Seismic Design of Structures
Fall 2015  Shiraz University of Technology
CE 4111
Seismic Design of Structures
School of Civil and Environmental Engineering Shiraz University of Technology
S.M. Dehghan Fall 2015
Dr. Dehghan
1
Seismic Design of Structures
Fall 2015  Shiraz University of Technology
3 

Steel SFRS 


Steel Seismic Force Resisting Systems will be covered in Five Parts: 

1. Ductile Design / Structural Steel 

2. General Requirements 

3. Special Moment Resisting Frame (SMRF) 

4. Special Concentrically Braced Frame (SCBF) 

A. Behavior 

B. Design 

5. Eccentrically Braced Frame (EBF) 
Steel Seismic Load Resisting Systems
Concentrically Braced Frames  Design
Dr. Dehghan
2
Seismic Design of Structures
Fall 2015  Shiraz University of Technology
Concentrically Braced Frames
Outline
6
Topics
• Description and Types of Concentrically Braced
Frames
• Basic Behavior of Concentrically Braced Frames
• AISC Seismic Provisions for Special Concentrically Braced Frames (SCBF)
Dr. Dehghan
3
Seismic Design of Structures
Fall 2015  Shiraz University of Technology
7
References
• ASCE 710, Minimum Design Loads for Buildings and Other Structures
• AISC 36010, Specification for Structural Steel Buildings
• AISC 34110, Seismic Provisions for Structural Steel Buildings
• NIST GCR1391724 Seismic Design of Steel special Concentrically Braced Frame
Concentrically Braced Frames
AISC Seismic Provisions
Dr. Dehghan
4
Seismic Design of Structures
Fall 2015  Shiraz University of Technology
9
AISC Seismic Provisions
• AISC 34110
▫ Chapter F
BracedFrame and ShearWall Systems
• F1. Ordinary Concentrically Braced Frames (OCBF)
o Have a low Rfactor:
R=3.25 for OCBF
• F2. Special Concentrically Braced Frames (SCBF)
o Have a moderate Rfactor:
R=6 for SCBF
• F3. Eccentrically Braced Frames (EBF)
o Have the highest Rfactor:
R=8 for SMF
• F4. BucklingRestrained Braced Frames (BRBF)
o Have the highest Rfactor:
R=8 for BRBF
• F5. Special Plate Shear Walls (SPSW)
o Have a high Rfactor:
R=7 for SPSW
10
AISC Seismic Provisions
• Section F2
1.
2. Basis of Design
3. Analysis
4. System Requirements
Scope
4a. Lateral Force Distribution 4b. V and Inverted VBraced Frames 4c. KBraced Frames 4d. TensionOnly Frames
Dr. Dehghan
5
Seismic Design of Structures
Fall 2015  Shiraz University of Technology
12
SCBF Seismic Provisions
• F2.1 Scope
▫ SCBF are a type of braced frames in which the centerline of members that meet at a joint intersect at a point, forming a vertical truss system
CBFs provide complete truss action with members subjected primarily to axial loads in the elastic range During a moderate to severe earthquake, bracing members and connections are expected to undergo significant inelastic deformations into the postbuckling range
Dr. Dehghan
6
Seismic Design of Structures
Fall 2015  Shiraz University of Technology
13
SCBF Seismic Provisions
• F2.1 Scope
▫ Common types of CBFs are
diagonally braced
Xbraced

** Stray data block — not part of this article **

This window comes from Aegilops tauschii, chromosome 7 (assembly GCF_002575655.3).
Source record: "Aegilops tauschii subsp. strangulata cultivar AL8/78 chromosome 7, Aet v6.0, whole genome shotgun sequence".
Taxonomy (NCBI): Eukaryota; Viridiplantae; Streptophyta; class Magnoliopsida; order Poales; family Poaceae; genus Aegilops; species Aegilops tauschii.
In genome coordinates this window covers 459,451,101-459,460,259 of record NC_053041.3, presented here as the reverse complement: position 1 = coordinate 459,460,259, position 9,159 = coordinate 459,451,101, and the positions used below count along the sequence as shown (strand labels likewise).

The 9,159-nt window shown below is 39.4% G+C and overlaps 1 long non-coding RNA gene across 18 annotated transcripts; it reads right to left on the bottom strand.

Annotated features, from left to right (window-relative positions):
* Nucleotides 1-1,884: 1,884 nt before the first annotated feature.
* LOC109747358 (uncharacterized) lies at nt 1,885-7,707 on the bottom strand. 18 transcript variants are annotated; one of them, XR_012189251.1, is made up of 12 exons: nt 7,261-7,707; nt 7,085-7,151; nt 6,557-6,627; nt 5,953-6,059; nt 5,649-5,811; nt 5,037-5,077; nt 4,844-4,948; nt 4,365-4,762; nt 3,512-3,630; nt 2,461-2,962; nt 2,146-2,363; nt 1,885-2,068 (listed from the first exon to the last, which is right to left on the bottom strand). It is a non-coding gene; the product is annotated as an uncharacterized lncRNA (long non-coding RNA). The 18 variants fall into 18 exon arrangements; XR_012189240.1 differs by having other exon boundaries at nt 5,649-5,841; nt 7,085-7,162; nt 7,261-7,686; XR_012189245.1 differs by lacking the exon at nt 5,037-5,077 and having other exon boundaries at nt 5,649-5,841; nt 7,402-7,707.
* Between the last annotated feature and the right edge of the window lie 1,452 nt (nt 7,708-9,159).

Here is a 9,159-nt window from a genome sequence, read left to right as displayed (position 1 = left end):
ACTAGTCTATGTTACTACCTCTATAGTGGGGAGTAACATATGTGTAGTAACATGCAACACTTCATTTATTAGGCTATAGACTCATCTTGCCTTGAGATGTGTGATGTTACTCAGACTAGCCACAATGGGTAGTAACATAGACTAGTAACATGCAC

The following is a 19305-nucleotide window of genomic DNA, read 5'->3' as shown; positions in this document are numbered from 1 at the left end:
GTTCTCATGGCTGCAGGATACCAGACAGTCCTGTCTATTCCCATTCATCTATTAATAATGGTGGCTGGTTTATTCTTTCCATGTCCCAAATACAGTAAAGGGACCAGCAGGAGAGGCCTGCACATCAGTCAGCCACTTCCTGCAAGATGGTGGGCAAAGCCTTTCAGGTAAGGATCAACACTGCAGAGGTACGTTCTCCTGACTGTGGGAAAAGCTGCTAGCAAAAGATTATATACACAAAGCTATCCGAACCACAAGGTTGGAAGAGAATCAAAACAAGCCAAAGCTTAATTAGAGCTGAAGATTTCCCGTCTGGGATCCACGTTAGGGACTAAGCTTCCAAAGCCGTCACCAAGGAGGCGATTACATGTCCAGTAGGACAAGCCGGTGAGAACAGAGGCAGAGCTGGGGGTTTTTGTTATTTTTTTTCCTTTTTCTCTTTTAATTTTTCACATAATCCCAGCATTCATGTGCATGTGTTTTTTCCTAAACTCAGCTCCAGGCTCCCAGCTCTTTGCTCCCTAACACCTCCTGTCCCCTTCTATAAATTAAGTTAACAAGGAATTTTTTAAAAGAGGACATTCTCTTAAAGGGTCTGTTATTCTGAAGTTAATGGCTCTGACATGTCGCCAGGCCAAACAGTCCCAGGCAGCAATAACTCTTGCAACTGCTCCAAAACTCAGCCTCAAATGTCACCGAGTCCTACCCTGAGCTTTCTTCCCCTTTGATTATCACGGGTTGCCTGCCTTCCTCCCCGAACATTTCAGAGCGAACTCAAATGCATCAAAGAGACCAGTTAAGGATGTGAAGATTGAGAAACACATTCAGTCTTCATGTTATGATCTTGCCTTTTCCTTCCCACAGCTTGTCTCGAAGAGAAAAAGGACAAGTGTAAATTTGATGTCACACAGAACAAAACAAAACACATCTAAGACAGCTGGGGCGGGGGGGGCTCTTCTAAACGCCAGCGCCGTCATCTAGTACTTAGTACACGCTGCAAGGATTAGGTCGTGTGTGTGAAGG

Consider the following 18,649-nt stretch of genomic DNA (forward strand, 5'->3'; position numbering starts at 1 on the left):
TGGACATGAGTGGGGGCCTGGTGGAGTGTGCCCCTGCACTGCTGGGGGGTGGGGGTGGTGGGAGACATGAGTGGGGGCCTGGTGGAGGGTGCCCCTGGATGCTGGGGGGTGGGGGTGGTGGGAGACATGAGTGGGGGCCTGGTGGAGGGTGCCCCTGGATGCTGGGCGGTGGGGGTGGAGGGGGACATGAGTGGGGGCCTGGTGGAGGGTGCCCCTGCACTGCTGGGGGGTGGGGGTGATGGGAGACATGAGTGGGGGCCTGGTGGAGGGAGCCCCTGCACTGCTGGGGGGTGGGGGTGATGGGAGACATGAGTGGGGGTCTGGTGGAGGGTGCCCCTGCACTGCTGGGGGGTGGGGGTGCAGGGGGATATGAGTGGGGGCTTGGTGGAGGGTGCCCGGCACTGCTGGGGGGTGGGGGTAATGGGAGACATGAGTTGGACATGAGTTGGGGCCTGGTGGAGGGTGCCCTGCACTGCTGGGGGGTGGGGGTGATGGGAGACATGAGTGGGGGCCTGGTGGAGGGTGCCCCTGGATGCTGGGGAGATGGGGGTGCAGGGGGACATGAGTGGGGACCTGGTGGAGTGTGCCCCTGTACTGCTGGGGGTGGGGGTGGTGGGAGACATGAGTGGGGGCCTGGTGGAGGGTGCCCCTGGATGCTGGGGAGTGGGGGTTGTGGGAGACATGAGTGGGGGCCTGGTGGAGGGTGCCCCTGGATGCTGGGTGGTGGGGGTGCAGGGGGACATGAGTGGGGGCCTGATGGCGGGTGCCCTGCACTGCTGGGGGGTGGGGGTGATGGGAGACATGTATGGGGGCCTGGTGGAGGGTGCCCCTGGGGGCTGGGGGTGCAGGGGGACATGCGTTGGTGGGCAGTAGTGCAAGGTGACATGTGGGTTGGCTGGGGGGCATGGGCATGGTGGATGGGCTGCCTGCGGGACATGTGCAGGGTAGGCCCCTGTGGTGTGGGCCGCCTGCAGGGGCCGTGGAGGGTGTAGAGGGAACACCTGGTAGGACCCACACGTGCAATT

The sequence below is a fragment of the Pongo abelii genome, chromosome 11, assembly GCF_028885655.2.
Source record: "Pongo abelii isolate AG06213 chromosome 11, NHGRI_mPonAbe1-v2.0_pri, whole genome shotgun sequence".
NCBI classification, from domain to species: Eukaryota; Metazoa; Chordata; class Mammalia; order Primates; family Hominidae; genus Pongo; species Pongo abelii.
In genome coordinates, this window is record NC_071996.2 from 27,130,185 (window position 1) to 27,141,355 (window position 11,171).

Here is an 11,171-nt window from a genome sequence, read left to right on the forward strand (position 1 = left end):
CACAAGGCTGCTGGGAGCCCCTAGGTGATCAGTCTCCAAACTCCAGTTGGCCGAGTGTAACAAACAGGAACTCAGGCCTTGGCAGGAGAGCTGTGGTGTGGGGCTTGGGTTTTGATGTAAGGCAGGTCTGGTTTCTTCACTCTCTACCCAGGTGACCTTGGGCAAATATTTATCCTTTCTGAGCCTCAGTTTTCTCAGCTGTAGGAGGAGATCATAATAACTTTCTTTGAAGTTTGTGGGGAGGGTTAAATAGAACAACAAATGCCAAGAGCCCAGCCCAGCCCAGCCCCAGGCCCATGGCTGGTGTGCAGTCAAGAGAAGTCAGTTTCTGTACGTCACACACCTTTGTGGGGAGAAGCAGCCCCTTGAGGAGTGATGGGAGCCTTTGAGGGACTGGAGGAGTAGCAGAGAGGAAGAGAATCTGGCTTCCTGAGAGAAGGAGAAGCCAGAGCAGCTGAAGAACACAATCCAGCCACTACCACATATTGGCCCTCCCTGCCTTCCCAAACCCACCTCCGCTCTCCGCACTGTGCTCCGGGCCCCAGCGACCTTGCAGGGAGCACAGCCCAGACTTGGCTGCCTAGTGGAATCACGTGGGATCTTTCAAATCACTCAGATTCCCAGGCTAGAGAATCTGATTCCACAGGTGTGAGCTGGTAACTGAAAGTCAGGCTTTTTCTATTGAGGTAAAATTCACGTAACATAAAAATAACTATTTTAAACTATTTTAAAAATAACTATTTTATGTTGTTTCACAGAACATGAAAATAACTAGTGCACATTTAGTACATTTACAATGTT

Vbraced
(or inverted Vbraced)
Dr. Dehghan
7
Seismic Design of Structures
Fall 2015  Shiraz University of Technology
15
SCBF Seismic Provisions
• F2.2 Design Basis
▫ During a severe earthquake, bracing members in a CBF frame are subjected to large deformations in cyclic tension and compression
In the compression direction flexural buckling causes the formation of flexural plastic hinges in the brace
Braces in a typical CBF frame can be expected to yield and buckle at rather moderate story drifts of about 0.3% to 0.5%
In a severe earthquake, the braces could undergo postbuckling axial deformations 10 to 20 times their yield deformation
In order to survive such large cyclic deformations without premature failure, the bracing members and their connections must be properly detailed
Dr. Dehghan
8
Seismic Design of Structures
Fall 2015  Shiraz University of Technology
Dr. Dehghan
9
Seismic Design of Structures
Fall 2015  Shiraz University of Technology
19
SCBF Seismic Provisions
• F2.3 Analysis
▫ There is a need to supplement the elastic analysis in order to have an adequate design
The required strength of braces is typically determined based on the analysis required by ASCE 7
The analysis required by this section is used in determining
the required strength of bracedframe beams and columns, and brace connections
▫ In AISC 34110 explicit consideration of the inelastic behavior by requiring a plasticmechanism analysis
It is naturally desirable that engineers performing analyses of ductile systems give some thought to the manner in which they will behave
20
SCBF Seismic Provisions
• F2.3 Analysis
▫
The firstmode of deformation is considered when determining if a brace is in tension or in compression
the columns are considered to be inclined in one direction
consideration must also be given to the behavior when the columns slope the opposite direction
▫ Expected Brace Strength
Tension
Compression
P _{e}_{t} = R _{y} F _{y} A _{g}
P _{e}_{c} = min (R _{y} F _{y} A _{g} and 1.14 F _{c}_{r} A _{g} )
Use R _{y} F _{y} for computing F _{c}_{r} per Chapter E of Specification
PostBuckling P _{e}_{r}_{e}_{s}_{i}_{d} = 0.3 _{P}_{e}_{c}
Dr. Dehghan
10
Seismic Design of Structures
Fall 2015  Shiraz University of Technology
Dr. Dehghan
11
Seismic Design of Structures
Fall 2015  Shiraz University of Technology
23
OK
the buckling and postbuckling strength of the bracing members in compression can be substantially less than tension
▫ Ideally, the braces should be arranged so that about half of the applied lateral load is resisted by tension braces, for either direction of loading on the frame
Dr. Dehghan
12
Seismic Design of Structures
Fall 2015  Shiraz University of Technology
25
SCBF Seismic Provisions
• F2.4b V and inverted VBraced Frames
▫ The effect of this unbalanced load can be mitigated by using V and inverted Vbraces in alternate stories (creating an Xbrace over two story)
▫ Adequate lateral bracing at the bracebeam is necessary
in order to prevent possible LTB of the beam
▫ The stability of this connection is influenced by the flexural and axial forces in the beam, and any torsion imposed by brace buckling or postbuckling
26
SCBF Seismic Provisions
• F2.4b V and inverted VBraced Frames
▫ To avoid hinge formation in the beam, and to avoid the potential for a soft story, the beam must be designed to resist the unbalanced forces from the braces
▫ Design beams for unbalanced load that will occur when compression brace buckles and tension brace yields